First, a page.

Wanted is the ultimate fan boy fantasy come true. Not in the way it satisfies a geeky thirst like the LOTR Trilogy, a Hellboy sequel, some Xena fan fiction, or a book signing with Bruce Campbell, no, but in the way the screen action duplicates a kick-ass situation the pasty pudgies have always daydreamed about. James McAvoy's dud-to-stud character, Wesley Gibson, is reassured many times that "He's the man!". Uh-huh. Toss in taking a naked steam bath next to Lara Croft, then tongue-kissing her in front of your shady ex-girlfriend, and you've got hot box office property for lonely white males between the ages of 18-40 (45... erm, 60?).
Too bad, then, that Wanted is a waste. Russian director Timur Bemambetov (Night Watch, Day Watch, etc.) gets his first American studio project in Wanted, and to his credit, he goes all out for it. There are enough over-the-top visual gags front loaded in the film's first quarter to keep your eyes excited, but, like last year's Shoot 'Em Up, the buzz fades once an attempt at serious storytelling settles in.
The touchstone for this new style of XBox action flick was 2006's underrated Crank. (Strangely enough, it bombed in theaters, but generated enough of a cult following on DVD to produce a sequel this fall.) Crank's writing & directing partners, Mark Neveldine and Brian Taylor, understood the b-movie tactic of rolling out a basic premise and letting anything-goes action and acting grip the wheel for the remaining 90 minutes.
Crank was the first film I saw that successfully drew from the energy of video game culture and then channeled it into cinema. It's an artful, short attention span download of a time that would've been huge had it not been branded with an R rating. (A rating it deserved, by the way. Any softening of it to get a coveted PG-13 would've missed the point.)
Although James McAvoy is enjoyable to watch doing his best imitation of Clive Owen genre transitioning, the rest of the cast are frozen in a film where "be animated" should be shouted on set before the clap of every slate. Angelina Jolie needed to be chewing-up scenery as Fox the sexy assassin, yet she stilts around like the buttoned-up Mrs. Smith. And Morgan Freeman makes you long for the roles where he played the voice of reason to knee-jerk violence instead of a bad-ass mofo with a thousand yard stare. Indeed, when Freeman actually utters the words "kill this motherfu*ker!" you do a little hiccup in your seat. It's like hearing your mom cuss for the first time.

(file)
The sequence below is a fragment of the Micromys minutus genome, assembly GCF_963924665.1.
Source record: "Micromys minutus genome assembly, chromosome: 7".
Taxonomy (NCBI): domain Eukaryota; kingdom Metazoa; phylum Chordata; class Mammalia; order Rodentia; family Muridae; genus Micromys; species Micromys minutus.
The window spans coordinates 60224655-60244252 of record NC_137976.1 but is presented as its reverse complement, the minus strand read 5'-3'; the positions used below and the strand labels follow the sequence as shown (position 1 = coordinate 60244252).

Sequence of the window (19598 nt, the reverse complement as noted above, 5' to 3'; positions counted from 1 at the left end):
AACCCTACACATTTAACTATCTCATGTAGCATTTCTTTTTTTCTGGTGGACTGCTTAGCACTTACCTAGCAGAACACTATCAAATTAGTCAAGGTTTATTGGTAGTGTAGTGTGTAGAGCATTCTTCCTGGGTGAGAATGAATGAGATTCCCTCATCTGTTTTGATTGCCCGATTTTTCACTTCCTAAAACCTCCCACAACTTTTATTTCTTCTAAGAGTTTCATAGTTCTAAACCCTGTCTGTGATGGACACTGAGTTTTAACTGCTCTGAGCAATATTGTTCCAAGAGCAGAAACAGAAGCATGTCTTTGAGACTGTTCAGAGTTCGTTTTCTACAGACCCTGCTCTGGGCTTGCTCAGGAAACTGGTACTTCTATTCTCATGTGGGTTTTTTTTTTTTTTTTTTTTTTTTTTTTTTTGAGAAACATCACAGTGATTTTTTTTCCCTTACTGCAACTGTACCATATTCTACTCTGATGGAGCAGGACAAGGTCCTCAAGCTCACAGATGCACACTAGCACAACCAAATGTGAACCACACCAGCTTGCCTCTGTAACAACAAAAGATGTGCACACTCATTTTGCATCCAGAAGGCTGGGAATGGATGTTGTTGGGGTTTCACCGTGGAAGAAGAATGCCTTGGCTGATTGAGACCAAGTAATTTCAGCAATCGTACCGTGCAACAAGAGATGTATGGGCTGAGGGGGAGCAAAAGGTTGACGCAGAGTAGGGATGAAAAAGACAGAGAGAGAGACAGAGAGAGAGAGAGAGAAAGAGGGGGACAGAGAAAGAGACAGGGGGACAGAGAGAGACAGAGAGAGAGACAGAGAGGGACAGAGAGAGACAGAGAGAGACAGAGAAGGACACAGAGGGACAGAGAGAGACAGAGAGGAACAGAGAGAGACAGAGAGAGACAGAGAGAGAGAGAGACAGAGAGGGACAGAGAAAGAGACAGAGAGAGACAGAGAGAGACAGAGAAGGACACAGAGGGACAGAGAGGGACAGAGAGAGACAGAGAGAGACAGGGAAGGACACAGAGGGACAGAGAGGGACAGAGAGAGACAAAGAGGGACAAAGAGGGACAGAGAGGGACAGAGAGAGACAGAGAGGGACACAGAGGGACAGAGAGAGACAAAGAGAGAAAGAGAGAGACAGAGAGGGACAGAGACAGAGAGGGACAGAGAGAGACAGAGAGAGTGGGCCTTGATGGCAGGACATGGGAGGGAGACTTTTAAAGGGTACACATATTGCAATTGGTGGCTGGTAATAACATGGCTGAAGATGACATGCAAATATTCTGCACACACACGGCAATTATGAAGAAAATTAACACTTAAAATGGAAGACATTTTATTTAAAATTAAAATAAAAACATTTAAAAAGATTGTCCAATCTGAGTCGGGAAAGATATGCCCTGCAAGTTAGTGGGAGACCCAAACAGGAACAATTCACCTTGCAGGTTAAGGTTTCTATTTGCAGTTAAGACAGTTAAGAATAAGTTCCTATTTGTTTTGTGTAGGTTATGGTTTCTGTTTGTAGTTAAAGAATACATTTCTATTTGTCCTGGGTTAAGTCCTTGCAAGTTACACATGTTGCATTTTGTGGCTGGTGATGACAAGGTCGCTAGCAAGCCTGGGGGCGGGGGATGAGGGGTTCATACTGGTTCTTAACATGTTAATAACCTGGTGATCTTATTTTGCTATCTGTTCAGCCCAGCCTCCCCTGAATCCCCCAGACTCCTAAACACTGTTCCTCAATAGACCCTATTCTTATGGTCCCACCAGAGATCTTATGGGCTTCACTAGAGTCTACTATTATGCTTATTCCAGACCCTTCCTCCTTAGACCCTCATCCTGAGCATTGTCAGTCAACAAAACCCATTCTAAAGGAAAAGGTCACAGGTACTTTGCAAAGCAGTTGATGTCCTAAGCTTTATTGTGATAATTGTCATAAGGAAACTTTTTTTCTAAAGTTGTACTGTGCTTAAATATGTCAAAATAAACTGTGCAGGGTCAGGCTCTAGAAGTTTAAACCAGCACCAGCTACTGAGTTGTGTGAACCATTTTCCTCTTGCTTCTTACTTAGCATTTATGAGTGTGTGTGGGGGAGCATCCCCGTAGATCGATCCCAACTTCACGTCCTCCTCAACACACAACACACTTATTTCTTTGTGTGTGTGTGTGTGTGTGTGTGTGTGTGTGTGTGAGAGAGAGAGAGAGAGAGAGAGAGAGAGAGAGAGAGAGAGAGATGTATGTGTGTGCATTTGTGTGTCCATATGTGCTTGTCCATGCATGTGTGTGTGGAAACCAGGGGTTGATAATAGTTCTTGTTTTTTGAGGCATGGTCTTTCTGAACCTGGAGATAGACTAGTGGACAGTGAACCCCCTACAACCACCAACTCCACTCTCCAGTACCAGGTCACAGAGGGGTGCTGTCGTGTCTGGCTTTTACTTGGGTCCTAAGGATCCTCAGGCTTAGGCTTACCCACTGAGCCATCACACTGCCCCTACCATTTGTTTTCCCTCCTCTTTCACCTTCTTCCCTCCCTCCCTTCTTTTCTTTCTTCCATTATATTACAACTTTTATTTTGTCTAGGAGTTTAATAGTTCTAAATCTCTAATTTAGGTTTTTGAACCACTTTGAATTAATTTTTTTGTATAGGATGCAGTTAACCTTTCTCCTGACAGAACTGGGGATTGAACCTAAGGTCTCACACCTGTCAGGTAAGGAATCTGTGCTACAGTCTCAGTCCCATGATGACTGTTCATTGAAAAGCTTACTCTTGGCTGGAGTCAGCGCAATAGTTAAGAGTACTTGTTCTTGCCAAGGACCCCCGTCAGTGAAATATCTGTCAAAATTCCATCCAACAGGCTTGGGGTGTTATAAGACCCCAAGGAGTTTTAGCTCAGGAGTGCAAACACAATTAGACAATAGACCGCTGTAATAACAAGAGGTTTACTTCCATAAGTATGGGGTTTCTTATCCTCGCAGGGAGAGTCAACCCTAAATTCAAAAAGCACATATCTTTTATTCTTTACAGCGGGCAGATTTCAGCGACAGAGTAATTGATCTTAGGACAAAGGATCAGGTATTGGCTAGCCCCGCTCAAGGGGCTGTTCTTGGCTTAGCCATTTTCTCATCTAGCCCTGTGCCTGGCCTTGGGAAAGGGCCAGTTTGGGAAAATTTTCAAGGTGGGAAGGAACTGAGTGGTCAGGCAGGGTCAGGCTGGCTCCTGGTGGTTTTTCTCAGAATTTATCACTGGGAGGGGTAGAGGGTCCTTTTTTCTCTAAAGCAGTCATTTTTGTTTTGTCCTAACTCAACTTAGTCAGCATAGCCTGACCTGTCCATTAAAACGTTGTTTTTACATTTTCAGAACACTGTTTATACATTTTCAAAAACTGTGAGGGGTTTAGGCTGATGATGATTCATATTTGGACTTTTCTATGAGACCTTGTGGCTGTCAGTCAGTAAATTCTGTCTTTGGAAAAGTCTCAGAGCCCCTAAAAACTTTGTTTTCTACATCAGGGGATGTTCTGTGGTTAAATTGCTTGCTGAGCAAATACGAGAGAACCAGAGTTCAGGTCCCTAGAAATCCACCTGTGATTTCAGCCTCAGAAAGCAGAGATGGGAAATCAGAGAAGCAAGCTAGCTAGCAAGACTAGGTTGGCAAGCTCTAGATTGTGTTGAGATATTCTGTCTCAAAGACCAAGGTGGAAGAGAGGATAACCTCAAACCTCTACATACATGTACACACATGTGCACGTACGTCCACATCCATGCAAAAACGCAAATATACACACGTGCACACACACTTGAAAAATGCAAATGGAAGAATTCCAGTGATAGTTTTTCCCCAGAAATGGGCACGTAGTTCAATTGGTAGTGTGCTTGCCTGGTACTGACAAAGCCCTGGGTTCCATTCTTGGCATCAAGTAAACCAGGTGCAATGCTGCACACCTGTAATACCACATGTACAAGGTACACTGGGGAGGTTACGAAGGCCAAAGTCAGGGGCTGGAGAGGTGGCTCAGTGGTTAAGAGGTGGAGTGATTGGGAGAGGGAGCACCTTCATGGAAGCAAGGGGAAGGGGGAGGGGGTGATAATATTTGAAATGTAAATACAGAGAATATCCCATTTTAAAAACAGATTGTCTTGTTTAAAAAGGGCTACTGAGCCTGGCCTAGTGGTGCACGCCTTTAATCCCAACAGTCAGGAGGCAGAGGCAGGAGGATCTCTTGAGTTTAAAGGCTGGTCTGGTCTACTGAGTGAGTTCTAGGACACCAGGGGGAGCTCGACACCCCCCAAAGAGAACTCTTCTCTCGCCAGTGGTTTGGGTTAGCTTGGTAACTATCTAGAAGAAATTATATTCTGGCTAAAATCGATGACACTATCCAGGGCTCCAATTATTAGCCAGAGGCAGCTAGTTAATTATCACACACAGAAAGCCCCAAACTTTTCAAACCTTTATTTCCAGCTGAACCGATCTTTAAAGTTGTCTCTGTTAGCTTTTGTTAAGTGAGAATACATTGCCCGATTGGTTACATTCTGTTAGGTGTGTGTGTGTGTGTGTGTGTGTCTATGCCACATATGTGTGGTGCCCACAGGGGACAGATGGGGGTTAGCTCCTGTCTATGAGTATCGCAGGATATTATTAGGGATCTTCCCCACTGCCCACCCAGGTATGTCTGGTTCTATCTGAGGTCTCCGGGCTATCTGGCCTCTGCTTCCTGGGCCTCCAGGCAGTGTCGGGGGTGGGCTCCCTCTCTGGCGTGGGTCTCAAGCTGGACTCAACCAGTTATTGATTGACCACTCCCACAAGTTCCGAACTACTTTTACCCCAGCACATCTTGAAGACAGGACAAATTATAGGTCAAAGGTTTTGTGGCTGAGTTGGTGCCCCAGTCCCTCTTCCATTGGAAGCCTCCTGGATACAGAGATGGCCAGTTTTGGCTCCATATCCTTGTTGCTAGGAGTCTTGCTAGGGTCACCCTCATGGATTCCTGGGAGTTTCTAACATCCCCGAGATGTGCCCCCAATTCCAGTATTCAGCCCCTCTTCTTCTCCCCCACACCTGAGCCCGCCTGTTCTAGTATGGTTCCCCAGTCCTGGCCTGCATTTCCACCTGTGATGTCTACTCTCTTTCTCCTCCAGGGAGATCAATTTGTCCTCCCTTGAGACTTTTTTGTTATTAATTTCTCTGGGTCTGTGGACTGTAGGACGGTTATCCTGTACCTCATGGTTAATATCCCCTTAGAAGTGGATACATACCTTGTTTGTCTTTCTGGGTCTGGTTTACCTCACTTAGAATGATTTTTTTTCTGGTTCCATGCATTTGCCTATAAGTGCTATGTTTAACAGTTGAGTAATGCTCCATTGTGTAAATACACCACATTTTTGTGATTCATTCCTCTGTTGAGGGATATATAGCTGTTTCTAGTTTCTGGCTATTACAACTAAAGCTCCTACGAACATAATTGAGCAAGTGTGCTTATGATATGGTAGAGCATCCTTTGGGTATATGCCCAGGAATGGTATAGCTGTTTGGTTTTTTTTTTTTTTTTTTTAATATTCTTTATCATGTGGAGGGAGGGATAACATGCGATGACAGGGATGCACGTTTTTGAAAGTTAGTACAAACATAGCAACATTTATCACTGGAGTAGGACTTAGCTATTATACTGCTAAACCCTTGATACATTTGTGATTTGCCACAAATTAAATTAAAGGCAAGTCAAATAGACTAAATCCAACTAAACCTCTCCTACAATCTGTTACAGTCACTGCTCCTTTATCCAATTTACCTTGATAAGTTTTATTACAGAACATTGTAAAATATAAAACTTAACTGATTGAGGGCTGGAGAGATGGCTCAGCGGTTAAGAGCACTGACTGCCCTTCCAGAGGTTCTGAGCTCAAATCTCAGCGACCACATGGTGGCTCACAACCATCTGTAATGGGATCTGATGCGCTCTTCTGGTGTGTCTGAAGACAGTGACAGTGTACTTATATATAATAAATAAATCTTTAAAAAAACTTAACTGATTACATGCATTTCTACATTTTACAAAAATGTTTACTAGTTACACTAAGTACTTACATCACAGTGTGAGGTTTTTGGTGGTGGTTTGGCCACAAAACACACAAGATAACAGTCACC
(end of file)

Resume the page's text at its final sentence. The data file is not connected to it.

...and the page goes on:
But Wanted's biggest blunder is its whiny take-this-job-and-shove-it subplot. It's a bit Office Space, and a megabyte of Fight Club-y white male malaise. Wesley's boss is a bitch, his best friend is banging his girlfriend, and he's on prescription downers. His dad - if the S.O.B. didn't leave him and his mom after Wesley was born - probably wonders how he fathered "the most irrelevant person on Earth." But by becoming an assassin, Wesley finally learns "who he is", and in the film's final bookend rewind CGI spasm he reminds us of his eye opening transformation from dud-to-stud, and says, "What have you ever done???" I don't know man. In comparison, probably not that much. But your movie just kinda sucked pretty hard, so I'll stick with the day job.